Lifetime Member Spotlight: Alan Rammer
By Megan Maynard
We’re mixing it up and shining this month’s STPS Spotlight on Alan Rammer, a lifetime member who currently lives in Washington state.
What led him to find STPS? In 2004, he traveled to Florida for the Sea Bean Symposium, and a friend brought him to the Turtle House in Indialantic. He believed in what STPS stood for and joined the organization.
Graduating from the University of Washington, Rammer earned dual degrees in shellfish biology and invertebrate zoology. He went on to study for his master’s degree but was offered his dream job before he could finish. Loving the work he has done, Rammer states he “never had Mondays, only Fridays.” For 22 years (36 in total), Rammer was the marine community outreach and environmental educator for the Washington Department of Fish and Wildlife. Twice he served as president of the Northwest Aquatic and Marine Educators and served two terms on the board for the National Marine Educators Association representing his region.
Rammer has been passionate about beachcombing his entire life and lists his favorite hobby as collecting glass fishing floats. He is so enamored, in fact, that he has co-authored two books on the subject. December 2020 marked 50 years since he began his hobby.
For much of his life, Rammer has traveled the world. He has seen pandas in China, pink river dolphins in the Amazon, hatching giant tortoise eggs in the Galapagos, and even giant clams while surrounded by reef sharks. He has been so inspired by his travels and STPS that he overcame his fear of needles and got a sea turtle tattoo at age 60.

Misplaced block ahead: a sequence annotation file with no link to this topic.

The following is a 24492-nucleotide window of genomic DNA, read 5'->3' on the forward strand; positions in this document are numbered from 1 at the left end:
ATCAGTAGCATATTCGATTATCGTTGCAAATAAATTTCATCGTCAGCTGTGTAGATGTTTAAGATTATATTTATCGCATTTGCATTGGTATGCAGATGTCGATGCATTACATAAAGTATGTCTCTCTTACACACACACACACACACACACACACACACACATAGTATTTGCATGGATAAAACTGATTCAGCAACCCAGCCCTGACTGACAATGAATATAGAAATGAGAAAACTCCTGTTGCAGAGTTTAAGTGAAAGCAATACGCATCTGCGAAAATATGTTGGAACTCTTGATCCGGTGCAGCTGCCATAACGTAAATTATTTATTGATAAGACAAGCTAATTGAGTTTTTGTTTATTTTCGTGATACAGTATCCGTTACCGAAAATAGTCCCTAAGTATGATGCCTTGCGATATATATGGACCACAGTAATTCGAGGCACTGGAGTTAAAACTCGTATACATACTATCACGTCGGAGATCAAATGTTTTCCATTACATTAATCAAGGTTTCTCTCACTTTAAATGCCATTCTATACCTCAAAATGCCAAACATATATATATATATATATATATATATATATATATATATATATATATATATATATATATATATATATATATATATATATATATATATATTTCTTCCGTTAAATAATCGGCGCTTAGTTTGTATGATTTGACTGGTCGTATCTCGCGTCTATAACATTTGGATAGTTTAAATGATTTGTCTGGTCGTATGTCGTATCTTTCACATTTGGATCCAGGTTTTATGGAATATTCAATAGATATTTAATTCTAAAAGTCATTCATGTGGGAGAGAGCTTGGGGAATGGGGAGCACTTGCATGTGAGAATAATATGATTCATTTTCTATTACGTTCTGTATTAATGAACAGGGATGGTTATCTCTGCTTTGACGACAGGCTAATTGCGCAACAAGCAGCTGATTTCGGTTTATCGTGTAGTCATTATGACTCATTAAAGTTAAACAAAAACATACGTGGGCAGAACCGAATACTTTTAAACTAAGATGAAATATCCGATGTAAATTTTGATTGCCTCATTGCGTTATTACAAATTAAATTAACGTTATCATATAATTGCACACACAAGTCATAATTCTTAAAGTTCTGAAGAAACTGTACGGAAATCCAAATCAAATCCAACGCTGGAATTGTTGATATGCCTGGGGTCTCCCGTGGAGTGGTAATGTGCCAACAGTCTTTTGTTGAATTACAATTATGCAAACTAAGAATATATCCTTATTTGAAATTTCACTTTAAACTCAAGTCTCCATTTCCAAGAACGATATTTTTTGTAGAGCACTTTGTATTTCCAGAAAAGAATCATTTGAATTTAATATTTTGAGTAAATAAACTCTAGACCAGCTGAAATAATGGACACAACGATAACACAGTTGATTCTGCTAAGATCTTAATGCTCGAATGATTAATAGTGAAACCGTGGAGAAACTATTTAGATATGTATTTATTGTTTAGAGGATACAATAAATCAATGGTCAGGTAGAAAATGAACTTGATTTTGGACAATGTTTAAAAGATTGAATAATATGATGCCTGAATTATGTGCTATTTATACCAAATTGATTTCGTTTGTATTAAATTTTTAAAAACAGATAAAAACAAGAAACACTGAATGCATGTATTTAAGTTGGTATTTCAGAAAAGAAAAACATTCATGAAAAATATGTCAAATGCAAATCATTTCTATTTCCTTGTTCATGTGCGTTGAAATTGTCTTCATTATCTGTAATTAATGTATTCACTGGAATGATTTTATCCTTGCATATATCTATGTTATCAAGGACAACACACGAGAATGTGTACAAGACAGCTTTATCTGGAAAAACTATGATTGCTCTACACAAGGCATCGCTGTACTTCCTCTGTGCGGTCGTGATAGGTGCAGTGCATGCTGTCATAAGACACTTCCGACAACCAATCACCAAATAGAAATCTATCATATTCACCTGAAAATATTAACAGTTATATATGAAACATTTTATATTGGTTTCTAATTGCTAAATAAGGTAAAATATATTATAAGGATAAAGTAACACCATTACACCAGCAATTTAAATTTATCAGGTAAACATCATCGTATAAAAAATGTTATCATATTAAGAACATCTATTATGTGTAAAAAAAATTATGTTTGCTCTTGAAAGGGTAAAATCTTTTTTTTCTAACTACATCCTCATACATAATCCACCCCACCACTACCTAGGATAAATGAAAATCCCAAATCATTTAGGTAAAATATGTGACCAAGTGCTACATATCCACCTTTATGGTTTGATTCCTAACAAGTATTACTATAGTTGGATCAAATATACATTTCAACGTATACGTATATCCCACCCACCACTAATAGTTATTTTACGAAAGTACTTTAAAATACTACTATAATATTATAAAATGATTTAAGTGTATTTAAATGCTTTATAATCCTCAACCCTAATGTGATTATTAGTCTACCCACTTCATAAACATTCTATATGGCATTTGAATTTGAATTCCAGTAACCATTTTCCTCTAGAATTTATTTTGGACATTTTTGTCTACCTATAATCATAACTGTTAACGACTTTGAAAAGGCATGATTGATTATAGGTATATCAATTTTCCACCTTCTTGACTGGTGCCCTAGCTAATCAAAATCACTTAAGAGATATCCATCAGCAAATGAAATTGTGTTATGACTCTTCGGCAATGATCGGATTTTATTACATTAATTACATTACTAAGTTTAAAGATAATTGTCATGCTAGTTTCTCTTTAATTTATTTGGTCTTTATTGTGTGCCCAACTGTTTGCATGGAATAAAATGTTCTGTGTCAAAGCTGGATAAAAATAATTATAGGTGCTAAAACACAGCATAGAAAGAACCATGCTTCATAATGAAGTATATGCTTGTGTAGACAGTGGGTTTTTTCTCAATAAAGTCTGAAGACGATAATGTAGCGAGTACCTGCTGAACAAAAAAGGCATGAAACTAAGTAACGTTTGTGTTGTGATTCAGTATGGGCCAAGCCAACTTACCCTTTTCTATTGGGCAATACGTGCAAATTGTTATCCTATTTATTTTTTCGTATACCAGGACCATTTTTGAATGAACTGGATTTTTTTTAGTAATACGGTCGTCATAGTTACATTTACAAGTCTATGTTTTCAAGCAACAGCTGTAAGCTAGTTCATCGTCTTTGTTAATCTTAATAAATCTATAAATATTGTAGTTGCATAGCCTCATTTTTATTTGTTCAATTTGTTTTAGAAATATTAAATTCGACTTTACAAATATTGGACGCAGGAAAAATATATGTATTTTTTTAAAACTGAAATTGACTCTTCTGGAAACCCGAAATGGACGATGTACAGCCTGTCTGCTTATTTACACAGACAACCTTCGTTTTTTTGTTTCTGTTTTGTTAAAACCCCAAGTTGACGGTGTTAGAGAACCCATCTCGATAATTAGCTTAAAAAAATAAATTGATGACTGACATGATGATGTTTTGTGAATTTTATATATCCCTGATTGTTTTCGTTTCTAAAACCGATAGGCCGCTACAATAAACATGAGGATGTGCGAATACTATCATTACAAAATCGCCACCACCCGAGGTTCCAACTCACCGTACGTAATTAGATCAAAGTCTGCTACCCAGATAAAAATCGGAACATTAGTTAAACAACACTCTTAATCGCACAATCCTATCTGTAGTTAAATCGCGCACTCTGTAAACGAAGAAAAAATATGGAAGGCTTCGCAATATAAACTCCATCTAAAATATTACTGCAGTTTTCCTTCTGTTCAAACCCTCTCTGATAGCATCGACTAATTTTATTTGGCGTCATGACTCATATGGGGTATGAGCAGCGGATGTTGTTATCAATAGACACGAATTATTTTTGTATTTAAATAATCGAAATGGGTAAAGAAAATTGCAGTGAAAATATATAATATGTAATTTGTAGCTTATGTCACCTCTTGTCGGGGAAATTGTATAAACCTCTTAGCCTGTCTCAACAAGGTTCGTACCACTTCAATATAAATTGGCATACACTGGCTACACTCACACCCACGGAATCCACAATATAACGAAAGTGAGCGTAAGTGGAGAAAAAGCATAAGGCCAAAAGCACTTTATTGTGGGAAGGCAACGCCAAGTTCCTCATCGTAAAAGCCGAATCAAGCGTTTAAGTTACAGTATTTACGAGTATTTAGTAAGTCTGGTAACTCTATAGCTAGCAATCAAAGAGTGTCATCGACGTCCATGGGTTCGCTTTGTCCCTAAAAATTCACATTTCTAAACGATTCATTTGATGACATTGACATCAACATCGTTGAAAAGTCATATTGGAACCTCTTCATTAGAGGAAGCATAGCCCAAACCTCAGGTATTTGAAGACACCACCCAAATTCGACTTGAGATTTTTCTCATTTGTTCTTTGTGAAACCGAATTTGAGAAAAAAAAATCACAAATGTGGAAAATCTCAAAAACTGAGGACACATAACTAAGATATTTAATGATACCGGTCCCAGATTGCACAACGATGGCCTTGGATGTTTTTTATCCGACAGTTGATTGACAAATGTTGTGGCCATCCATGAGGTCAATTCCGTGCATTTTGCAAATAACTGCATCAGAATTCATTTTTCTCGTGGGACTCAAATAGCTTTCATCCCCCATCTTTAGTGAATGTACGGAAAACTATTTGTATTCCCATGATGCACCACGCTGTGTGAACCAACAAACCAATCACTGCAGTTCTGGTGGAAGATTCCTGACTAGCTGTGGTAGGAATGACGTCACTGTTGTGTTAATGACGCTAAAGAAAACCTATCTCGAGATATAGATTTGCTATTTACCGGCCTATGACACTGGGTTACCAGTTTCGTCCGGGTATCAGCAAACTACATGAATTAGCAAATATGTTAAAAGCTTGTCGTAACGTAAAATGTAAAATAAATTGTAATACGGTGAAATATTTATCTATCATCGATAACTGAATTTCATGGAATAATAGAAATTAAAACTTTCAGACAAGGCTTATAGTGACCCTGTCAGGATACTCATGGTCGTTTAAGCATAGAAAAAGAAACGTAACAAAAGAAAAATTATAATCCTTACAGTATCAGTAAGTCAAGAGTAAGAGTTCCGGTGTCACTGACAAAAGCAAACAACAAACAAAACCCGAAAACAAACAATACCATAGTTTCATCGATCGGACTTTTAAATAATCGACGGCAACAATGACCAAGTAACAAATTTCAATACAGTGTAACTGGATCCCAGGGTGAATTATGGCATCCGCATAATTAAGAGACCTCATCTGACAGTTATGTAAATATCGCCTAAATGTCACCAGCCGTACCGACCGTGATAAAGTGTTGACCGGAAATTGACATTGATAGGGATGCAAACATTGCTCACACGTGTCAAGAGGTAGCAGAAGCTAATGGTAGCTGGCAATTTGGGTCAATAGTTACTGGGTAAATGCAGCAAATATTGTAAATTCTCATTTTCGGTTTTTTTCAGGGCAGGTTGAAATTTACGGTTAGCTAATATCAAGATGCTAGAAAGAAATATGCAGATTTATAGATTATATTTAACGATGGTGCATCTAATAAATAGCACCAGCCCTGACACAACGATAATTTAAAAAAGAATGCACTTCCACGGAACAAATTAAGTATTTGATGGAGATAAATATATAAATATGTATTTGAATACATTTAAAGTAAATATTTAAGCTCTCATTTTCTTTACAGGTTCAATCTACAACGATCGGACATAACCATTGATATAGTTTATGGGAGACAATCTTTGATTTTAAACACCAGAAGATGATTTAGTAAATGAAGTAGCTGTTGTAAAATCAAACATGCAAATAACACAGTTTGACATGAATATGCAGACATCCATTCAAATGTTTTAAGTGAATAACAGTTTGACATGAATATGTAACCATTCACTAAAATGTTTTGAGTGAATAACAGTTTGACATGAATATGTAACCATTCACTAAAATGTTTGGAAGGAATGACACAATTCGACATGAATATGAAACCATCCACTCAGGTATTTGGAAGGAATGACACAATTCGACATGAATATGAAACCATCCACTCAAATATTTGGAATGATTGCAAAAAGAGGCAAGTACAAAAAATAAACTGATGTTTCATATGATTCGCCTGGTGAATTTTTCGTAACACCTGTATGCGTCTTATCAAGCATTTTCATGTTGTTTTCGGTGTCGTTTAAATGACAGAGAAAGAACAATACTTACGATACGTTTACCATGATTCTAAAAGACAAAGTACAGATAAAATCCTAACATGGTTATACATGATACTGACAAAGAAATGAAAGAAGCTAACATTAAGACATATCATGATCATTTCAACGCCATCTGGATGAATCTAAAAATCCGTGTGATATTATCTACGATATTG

Though Rammer is retired, he started a private consulting business called Tidepool Discoveries, which offers private programming regarding sea life issues. He also works with minority and diversity students to introduce them to marine-related careers. Some of his favorite memories involve the young students who absorb everything — specifically, his afterschool inner city students, some of whom had never experienced the joy of seeing or visiting the beach. One of his most defining moments was being awarded the National Marine Science Teacher in 2012 after beating out the four other finalists.
Although he has amassed many accolades both professionally and personally, he still has goals to achieve. The Covid-19 pandemic has temporarily put a damper on his travel, but he is hoping his nephew can help him get to Trinidad to see leatherback sea turtles, the last species to check off his list, or Easter Island. Having visited five of seven continents, he would like to visit Africa soon. He has lived such an interesting life that author Jim Lynch, who wrote “The Highest Tide,” created one of his book characters surrounding Rammer’s experiences.
Rammer recommends everyone reach for their dreams because “the only way you can have your dreams taken away is if you let someone tell you you’re not good enough. Find those people who will tell you ‘yes’ and continue to push. Life isn’t easy or fair, but outstanding people and centers will help you achieve your goals.”